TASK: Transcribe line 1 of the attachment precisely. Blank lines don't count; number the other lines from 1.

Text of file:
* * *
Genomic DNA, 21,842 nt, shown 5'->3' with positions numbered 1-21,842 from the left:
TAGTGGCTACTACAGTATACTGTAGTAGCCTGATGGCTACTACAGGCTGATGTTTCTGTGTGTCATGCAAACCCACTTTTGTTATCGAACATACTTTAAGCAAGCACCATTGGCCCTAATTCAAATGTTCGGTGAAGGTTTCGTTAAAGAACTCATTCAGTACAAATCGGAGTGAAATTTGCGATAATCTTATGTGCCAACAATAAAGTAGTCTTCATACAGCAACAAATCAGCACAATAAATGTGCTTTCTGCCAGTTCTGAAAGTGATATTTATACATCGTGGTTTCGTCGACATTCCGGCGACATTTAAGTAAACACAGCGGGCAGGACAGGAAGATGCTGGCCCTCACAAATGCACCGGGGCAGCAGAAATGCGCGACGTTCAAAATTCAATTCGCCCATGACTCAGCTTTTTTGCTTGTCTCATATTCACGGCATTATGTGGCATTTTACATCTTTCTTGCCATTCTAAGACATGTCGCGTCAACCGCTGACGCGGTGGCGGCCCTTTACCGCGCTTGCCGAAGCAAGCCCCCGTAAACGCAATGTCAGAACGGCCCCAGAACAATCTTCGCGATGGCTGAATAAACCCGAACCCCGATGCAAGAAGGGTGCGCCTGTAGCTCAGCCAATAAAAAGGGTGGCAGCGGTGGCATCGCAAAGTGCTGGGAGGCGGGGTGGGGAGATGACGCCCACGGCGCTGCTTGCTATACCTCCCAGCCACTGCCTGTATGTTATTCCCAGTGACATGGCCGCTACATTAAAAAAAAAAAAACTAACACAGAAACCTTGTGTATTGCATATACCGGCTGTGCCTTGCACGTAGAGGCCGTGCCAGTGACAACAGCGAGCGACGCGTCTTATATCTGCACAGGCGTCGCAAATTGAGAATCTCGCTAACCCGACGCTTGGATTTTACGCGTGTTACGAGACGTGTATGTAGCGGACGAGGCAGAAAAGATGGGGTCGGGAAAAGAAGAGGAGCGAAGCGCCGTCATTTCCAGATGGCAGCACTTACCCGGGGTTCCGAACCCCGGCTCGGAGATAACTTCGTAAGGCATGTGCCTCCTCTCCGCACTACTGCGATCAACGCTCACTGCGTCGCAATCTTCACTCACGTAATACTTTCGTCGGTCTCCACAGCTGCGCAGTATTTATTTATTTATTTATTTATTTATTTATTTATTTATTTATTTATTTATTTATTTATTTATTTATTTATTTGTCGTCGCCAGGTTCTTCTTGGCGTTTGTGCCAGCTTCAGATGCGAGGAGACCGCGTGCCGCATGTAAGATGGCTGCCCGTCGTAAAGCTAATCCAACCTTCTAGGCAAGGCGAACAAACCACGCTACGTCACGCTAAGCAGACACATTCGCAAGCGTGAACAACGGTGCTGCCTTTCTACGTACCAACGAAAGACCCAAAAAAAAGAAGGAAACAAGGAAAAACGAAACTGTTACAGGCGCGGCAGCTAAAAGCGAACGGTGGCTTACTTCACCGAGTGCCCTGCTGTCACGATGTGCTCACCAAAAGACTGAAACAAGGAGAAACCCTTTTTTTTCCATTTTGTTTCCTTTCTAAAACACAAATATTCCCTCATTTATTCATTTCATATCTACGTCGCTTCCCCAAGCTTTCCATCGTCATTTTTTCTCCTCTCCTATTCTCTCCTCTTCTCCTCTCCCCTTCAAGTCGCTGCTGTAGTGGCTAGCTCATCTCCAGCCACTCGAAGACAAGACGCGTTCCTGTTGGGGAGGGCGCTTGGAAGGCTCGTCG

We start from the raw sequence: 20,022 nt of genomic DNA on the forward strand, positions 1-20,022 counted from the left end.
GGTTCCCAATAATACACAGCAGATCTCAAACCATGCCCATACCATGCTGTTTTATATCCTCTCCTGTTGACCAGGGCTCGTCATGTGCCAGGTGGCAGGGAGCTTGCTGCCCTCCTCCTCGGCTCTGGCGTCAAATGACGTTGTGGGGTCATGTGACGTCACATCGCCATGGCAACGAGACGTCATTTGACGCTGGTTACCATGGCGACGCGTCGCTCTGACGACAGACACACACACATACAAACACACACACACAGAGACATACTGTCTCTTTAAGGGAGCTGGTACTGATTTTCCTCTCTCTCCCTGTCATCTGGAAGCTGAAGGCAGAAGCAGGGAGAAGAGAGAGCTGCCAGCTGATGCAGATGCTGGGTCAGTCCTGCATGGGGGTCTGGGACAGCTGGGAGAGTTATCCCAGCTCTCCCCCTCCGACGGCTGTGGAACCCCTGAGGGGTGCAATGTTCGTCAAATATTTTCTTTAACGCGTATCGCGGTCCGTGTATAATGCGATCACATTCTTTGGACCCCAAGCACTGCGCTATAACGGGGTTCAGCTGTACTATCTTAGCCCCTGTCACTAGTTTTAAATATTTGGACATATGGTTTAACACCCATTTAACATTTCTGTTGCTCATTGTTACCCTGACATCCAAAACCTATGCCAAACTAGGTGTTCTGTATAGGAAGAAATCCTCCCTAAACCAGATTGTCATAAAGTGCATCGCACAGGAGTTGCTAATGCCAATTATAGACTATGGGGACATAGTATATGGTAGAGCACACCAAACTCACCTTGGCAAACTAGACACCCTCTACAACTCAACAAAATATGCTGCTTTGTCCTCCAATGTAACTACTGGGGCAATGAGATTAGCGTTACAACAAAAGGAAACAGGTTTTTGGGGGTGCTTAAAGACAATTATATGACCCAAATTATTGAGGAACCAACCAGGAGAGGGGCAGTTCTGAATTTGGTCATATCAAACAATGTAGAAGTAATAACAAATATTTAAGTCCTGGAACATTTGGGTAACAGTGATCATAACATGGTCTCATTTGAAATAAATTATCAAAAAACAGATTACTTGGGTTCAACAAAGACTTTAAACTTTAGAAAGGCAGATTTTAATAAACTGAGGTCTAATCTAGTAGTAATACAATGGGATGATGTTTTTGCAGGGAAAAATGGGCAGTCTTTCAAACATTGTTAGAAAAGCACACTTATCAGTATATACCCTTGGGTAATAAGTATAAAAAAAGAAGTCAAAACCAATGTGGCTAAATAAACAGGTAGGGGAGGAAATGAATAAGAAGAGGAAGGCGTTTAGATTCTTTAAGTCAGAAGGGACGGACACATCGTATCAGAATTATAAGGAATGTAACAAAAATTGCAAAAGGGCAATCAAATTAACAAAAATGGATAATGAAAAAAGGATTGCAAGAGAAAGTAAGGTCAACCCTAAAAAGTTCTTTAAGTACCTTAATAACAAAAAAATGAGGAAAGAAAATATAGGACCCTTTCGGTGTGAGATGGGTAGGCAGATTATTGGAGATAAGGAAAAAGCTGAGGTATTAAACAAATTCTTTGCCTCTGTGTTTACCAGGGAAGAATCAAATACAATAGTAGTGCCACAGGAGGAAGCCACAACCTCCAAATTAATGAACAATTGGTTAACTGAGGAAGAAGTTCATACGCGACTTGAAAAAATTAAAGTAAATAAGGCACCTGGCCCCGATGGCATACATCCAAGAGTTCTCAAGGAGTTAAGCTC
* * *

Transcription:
Genomic DNA, 21,842 nt, shown 5'->3' with positions numbered 1-21,842 from the left: